Alumnus Part of Team Rebuilding Georgetown’s Student-Run Clinic

Wednesday, February 27, 2019
Bell tower inscription

Part of the reason that Nick Bader, ’18, was interested in medical school in the first place was his desire to help people most in need.

Bader might not have known it when he applied to Georgetown University School of Medicine, but he would get that chance nearly from day one, taking part in shaping the future of a student-led initiative to find a new home for the clinic serving the most vulnerable in Washington, D.C.

For the last decade, volunteer Georgetown medical students have operated the Health Outreach for Youth and Adults (HOYA) Clinic in the former D.C. General building, which served as the city’s largest shelter for homeless families. Upon arriving on campus, Bader quickly volunteered for the clinic.

“I knew fairly early on that HOYA Clinic was where I wanted to dedicate my ‘extra’ time during medical school,” he said.

Part of the reason he was so sure, he said, was his experience at Rockhurst — and not only because of what he learned in the classroom. Membership in organizations like Voices for Justice underscored the web of social justice issues that affect homeless people, and Jesuit values emphasized the importance of meeting people in need where they are. It was at the clinic that Bader said he saw his first patient as a medical student, and where he helped manage the clinic pharmacy and screened patients who might be in need of legal aid.

However, in October 2018, Washington, D.C., city officials closed the shelter and the clinic as a result. Undeterred, Bader and a committee of seven of his fellow students got to work to find a new permanent home for HOYA Clinc. That work continues, and while it can be difficult to balance coursework and the responsibilities related to the HOYA Clinic, Bader said it’s a project that is very close to his heart.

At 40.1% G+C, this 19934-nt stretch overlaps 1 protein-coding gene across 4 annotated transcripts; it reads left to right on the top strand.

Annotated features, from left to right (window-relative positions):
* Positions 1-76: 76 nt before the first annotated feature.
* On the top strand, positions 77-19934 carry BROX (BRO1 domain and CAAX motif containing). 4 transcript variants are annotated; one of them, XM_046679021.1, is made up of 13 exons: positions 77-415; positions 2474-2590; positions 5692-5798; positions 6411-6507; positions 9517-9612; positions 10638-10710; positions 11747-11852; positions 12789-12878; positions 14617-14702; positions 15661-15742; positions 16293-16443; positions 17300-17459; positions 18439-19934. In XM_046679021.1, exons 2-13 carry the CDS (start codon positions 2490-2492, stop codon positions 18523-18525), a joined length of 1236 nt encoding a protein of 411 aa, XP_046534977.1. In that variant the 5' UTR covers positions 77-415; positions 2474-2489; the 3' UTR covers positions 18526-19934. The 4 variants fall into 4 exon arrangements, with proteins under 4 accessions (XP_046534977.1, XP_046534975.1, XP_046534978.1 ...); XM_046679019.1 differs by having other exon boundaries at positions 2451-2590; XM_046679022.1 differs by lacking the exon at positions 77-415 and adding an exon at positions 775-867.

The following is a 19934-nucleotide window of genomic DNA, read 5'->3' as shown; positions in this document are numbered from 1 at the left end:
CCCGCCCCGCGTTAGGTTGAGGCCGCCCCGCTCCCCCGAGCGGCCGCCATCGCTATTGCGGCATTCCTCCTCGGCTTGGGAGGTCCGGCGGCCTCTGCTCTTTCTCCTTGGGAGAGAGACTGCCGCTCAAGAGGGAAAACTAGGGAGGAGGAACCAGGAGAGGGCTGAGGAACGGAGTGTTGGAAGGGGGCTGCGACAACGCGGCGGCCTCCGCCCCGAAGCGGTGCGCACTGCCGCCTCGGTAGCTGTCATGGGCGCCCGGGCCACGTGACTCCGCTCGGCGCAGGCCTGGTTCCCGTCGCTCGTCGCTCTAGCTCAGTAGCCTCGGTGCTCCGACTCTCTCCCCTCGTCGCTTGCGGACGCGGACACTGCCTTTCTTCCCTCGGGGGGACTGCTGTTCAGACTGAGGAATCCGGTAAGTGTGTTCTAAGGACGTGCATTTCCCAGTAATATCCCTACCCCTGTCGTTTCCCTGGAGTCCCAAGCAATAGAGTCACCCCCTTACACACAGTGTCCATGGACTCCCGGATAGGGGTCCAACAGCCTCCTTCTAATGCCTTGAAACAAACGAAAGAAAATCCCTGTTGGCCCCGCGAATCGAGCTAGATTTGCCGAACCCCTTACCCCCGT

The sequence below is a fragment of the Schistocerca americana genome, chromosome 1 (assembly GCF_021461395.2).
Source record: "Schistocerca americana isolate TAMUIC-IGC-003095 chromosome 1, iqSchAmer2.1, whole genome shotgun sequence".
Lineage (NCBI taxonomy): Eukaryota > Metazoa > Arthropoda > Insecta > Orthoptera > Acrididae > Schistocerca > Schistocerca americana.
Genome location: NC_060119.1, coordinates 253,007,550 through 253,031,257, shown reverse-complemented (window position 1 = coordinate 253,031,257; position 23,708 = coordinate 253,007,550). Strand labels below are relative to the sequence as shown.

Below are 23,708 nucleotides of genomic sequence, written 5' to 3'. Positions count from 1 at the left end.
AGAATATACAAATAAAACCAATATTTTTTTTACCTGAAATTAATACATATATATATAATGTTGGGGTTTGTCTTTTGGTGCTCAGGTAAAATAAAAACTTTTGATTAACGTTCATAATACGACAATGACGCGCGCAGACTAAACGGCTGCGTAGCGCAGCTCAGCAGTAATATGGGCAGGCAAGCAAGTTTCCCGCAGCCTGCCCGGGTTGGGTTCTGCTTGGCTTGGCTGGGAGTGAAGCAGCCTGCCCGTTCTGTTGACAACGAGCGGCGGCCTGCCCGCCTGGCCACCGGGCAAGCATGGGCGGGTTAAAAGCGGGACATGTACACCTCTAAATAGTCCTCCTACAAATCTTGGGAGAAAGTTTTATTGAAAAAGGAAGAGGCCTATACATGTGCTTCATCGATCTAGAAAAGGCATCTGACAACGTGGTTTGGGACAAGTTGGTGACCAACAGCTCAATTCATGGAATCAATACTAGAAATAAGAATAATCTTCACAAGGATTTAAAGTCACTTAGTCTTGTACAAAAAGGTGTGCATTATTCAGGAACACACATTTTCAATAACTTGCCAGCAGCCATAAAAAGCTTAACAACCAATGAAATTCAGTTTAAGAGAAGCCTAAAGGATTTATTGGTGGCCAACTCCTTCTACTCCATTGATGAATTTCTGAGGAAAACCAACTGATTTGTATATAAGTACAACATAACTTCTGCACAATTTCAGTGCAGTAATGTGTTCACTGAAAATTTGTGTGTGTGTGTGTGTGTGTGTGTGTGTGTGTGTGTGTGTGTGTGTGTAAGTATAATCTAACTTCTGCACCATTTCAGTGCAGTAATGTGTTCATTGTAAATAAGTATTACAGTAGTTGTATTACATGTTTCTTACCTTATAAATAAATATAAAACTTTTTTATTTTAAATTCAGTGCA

As data and reporting coordinator for the clinic, Bader said he is currently looking at ways the clinic is doing well in serving its clients, in addition to any new service areas that might be needed. That data analysis is also critical as the clinic works to find grants and other funding sources, he said.

Working in a community as large and diverse as Washington, D.C., with a population with such varied needs, Bader said he feels the experience with HOYA Clinic is the living embodiment of the Jesuit mission and will help him become a much better doctor as a result.

“It is an opportunity to meet individuals where they are and to provide medical care during a time of uncertainty,” he said. “The clinic allows us to develop physician-patient relationships, an essential aspect of medicine that simply cannot be adequately taught in a classroom.”